A trip to Schmo Depot and $60 later - my two new sticks use J-B Weld for the inside contact encapsulate and sealant. As mentioned above, I used a wooden tongue depressor to spread a thick coating on the entire base of the elements, then I spread as much epoxy on as possible before screwing the elements down on to the drain pipes. J-B Weld is too thick to pour in from the top of the pipes like I had done with Alumalite, so I really wanted to get as much epoxy in there as possible to encapsulate the entire element base from the inside. Time will tell if this revision improves the sticks long-term reliability.

FWIW: I know of at least one homebrewer who is using electrical-grade epoxy as the encapsulate with good success. Others have reported good success using just high-temperature automotive RTV silicone, like Permatex Ultra BLue Gasket Maker. If you use another compound to seal your sticks and experience good long-term success with it, please e-mail me and let me know what you use and I'll add it here. There's probably many products that will work well.

Image 17

03/08/07 - Center the element on the the pipe end. I found small remaining gaps a the base of the element allowed a small amount of epoxy to drip through. I stuck plastic shipping tape around the edges of the element's base to hold the epoxy in, then stood the stick upright - element-end facing down and allowed it to cure overnight.

Image 18

Mark center for cord hole in PVC cap

Image 19

Drill center hole in PCV cap

Image 20

Thread plastic end-screw and compression ring onto metal drain tube

Image 21

Thread plastic pipe on and tighten end screw

Image 22

Connect PVC coupler to PVC cap

Image 23

Thread PVC cap and coupler onto power cord

Image 24

Synch cap down tightly - I did not glue end-cap in so I could disassemble the heatstick if needed in the future

Image 25

Cut chord insulation on remaining end

Image 26

Cut wire insulation

Image 27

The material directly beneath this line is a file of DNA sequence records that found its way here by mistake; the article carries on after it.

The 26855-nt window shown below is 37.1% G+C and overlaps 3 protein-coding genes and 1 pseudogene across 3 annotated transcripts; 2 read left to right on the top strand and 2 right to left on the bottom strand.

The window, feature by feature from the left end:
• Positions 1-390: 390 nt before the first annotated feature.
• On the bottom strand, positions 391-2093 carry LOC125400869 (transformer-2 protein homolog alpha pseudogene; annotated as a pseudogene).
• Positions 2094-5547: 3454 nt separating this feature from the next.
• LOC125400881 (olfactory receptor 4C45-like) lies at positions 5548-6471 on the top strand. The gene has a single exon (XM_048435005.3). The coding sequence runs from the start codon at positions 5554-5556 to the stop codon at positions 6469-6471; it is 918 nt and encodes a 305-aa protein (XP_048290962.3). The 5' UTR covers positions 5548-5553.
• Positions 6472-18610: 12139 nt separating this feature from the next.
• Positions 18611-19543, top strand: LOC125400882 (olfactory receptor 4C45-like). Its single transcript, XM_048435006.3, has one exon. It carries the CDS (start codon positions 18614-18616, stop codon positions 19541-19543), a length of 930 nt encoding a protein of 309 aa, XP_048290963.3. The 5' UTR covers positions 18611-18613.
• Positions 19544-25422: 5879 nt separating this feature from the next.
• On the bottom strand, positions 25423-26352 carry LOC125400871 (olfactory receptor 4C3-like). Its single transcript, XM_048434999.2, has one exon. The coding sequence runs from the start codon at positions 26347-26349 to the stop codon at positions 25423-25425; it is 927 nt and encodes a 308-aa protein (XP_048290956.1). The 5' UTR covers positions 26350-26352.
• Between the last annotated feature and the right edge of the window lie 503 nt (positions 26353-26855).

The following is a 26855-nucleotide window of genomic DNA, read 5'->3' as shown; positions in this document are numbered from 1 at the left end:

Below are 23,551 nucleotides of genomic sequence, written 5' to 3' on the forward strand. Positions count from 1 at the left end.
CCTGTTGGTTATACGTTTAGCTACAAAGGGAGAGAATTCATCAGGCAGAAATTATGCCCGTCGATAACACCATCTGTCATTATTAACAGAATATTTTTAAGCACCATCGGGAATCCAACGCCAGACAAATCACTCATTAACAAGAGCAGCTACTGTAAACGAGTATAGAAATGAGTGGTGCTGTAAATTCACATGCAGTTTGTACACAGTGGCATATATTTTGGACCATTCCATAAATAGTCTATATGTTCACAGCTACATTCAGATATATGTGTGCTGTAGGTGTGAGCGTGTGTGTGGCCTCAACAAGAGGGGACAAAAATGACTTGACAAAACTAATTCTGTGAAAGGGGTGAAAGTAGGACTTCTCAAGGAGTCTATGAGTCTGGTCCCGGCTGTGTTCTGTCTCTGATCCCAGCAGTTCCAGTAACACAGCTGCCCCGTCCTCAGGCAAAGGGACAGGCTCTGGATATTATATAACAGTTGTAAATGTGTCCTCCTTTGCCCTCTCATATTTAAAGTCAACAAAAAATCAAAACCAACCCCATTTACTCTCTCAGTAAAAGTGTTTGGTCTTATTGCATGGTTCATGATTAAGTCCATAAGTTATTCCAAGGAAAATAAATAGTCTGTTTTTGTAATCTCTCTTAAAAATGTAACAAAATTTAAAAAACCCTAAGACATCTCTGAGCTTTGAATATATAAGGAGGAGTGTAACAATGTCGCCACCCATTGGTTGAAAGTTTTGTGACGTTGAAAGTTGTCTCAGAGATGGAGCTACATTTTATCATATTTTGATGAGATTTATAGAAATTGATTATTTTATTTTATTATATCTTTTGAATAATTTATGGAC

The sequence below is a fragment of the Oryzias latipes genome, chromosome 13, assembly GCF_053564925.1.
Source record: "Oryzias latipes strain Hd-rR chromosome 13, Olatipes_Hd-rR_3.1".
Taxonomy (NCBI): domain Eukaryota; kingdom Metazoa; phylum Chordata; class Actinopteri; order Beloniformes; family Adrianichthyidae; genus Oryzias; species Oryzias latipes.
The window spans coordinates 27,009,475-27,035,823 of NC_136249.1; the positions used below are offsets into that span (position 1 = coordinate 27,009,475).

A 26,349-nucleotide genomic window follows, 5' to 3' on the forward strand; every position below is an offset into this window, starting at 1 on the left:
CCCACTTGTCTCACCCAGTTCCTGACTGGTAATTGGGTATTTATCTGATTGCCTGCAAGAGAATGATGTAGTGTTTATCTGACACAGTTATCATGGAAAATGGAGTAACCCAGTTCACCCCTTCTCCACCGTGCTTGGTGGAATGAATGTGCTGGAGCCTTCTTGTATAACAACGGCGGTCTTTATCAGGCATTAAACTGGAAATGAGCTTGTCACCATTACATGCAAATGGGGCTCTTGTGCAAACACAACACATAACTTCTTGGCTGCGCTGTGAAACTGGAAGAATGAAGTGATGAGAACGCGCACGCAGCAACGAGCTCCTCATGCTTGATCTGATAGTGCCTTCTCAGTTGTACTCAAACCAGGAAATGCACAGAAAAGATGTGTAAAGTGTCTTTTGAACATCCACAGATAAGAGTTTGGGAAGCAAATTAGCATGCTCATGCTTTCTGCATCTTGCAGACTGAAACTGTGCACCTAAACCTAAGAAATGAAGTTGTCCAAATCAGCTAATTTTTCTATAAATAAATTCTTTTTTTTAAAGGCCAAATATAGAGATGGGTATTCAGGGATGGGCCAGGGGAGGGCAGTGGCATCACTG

Heavy duty 20amp plug

Image 28

Remove plastic shroud from plug (cord is too large) and thread cord through end of plug

Image 29

Attach wires the plug - BE SURE green wire is attached to ground prong!!!

Image 30

Tighten plug end to clamp down on cord

Image 31

It's Done!
Your heatstick should look something like this

Image 32

03/08/07 - My (original) two heatsticks - ready to mash. I have since made a right angle stick using a right angle drain pipe. The right angle stick allows me to heat much shallower liquor and wort which really speeds things up!
(BTW: These are my first two sticks which are now dead and buried due to leaks.)

Brewing with Heatsticks

I have found heatsticks to be very versatile tools that I use to apply heat at virtually all stages of my brewing process. Below are pictures I recently took while brewing a creamy Irish stout and will give you some ideas of where to use a heatstick in your brewery!

Image 33

Maintaining the 150 degree infusion mash temp by stirring with a vertical-element heatstick

Image 34

Maintaining 170 degree sparge water in the hot liquor tank

Image 35

Checking temp while bringing wort to boil with two, 2000-watt heatsticks

Image 36

Reaching a quick and VERY hard boil with two heatsticks!


Image 37

Holding a strong boil with one heatstick

If you find this website or the podcasts helpful, I'd sure appreciate your donation to help me keep this page up and current.

Questions / Comments? Feel Free to Email Me at:
Thank You For Your Donation!